Perforating Crushed Zone Fracture Mechanism
- G. G. Craddock (Halliburton) | Federico Rios (Halliburton)
- Document ID
- Society of Petroleum Engineers
- SPE International Conference and Exhibition on Formation Damage Control, 19-21 February, Lafayette, Louisiana, USA
- Publication Date
- Document Type
- Conference Paper
- 2020. Society of Petroleum Engineers
- Laboratory, Perforating, Simulation, Crushed Zone, Fracture
- 29 in the last 30 days
- 29 since 2007
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Perforations are used to flow hydrocarbons into a well. Impeding that flow are damaged zones from drilling and the crushed zone lining the walls of perforation tunnels into the rock. In addition, charges can affect a region beyond the crushed zone. This region is termed the "fracture damage zone," and the nature of this region is examined in this paper. The fracture damage zone is the area where the concrete model shows altered effects. This region of damage is not necessarily failed, but is the most likely region of fracture. This work discusses the use of a shock hydrocode to delineate this region. Because the hydrocode is a continuous code, specific fracture paths are not predicted. The code is run for big hole (BH). deep penetration (DP), and fracture (Frac) shaped charges. The damaged region is compared for the types of shaped charges. Simulation results indicate that the region of fracture damage follows the bow shock. This semicircular bow shock region continues propagation after the jet has stopped, but eventually diminishes outward from the jet origin. Generally, the BH charge has a wider damage region than the DP charge, with the DP charge damage region being narrower and deeper than the BH (because of the depth of penetration). The damage zone of the Frac charge is between those of the BH and DP charges. In addition, the damaged region may not be sufficiently affected to actually create failure caused by fractures. "Distance" to the fracture limit is characterized. This ready-to-fracture region is discussed in terms of making it a failed fracture region by external influences, such as propellant stimulation.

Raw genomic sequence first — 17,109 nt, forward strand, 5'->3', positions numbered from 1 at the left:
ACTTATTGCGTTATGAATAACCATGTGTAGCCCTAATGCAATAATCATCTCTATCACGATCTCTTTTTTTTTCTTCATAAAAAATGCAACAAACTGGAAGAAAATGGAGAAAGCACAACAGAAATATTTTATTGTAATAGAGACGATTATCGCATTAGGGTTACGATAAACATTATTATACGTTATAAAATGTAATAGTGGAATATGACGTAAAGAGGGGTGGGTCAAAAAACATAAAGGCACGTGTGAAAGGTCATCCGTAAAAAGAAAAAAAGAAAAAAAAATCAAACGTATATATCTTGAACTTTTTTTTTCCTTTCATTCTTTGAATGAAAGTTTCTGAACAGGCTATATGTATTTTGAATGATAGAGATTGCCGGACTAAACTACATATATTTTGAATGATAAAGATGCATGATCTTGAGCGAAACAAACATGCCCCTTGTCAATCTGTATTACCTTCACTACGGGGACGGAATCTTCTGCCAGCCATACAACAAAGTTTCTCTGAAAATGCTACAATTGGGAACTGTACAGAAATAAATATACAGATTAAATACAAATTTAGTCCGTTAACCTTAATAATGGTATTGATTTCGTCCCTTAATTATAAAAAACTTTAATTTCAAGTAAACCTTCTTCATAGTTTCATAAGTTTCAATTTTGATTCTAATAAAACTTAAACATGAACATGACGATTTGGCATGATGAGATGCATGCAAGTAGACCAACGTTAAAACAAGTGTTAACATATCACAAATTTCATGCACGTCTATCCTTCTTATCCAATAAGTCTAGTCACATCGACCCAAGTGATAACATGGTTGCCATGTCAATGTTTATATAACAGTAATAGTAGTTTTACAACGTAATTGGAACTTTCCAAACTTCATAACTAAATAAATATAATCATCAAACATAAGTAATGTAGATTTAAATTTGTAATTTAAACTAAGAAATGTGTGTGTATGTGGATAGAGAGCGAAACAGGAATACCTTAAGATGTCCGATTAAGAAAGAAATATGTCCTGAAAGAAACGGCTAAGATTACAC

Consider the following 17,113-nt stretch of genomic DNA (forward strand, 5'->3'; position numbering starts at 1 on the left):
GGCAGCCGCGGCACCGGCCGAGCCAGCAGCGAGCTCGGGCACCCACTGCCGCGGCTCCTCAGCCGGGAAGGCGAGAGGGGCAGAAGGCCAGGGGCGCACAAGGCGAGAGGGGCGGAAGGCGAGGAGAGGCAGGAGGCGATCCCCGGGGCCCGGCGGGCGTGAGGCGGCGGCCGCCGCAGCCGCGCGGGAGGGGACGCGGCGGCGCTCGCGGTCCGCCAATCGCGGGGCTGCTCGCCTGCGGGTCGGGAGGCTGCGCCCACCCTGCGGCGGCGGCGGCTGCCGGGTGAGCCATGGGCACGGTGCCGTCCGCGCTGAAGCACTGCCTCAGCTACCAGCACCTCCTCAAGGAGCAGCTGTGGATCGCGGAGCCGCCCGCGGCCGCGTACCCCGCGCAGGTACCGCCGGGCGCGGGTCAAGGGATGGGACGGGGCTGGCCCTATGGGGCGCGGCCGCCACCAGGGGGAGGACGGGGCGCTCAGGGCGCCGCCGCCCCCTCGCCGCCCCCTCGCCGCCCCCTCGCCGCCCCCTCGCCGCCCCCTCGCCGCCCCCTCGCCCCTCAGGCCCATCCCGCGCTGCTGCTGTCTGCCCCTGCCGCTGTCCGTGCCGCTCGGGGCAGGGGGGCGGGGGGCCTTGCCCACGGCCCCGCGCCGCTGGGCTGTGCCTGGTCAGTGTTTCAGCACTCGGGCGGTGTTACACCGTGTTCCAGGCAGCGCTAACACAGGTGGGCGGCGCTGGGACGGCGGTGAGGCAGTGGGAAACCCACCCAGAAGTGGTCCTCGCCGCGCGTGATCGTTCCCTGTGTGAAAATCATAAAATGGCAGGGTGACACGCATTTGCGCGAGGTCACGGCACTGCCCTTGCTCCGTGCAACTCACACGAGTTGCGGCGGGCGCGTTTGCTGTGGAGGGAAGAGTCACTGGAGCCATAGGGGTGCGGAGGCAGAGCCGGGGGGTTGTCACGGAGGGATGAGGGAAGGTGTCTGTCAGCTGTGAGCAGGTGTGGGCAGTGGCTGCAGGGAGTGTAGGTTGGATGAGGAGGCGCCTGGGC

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Craddock, G.G., Wight, J., and Harive, K. 2016. Finite Element Modeling to Determine Perforating Gun Collapse Failure Mode and an Engineered Solution. Paper presented at the SPE Deepwater Drilling and Completion Conference, Galveston, Texas, USA, 14-15 September. SPE-180311-MS. https://doi.org/10.2118/180311-MS.
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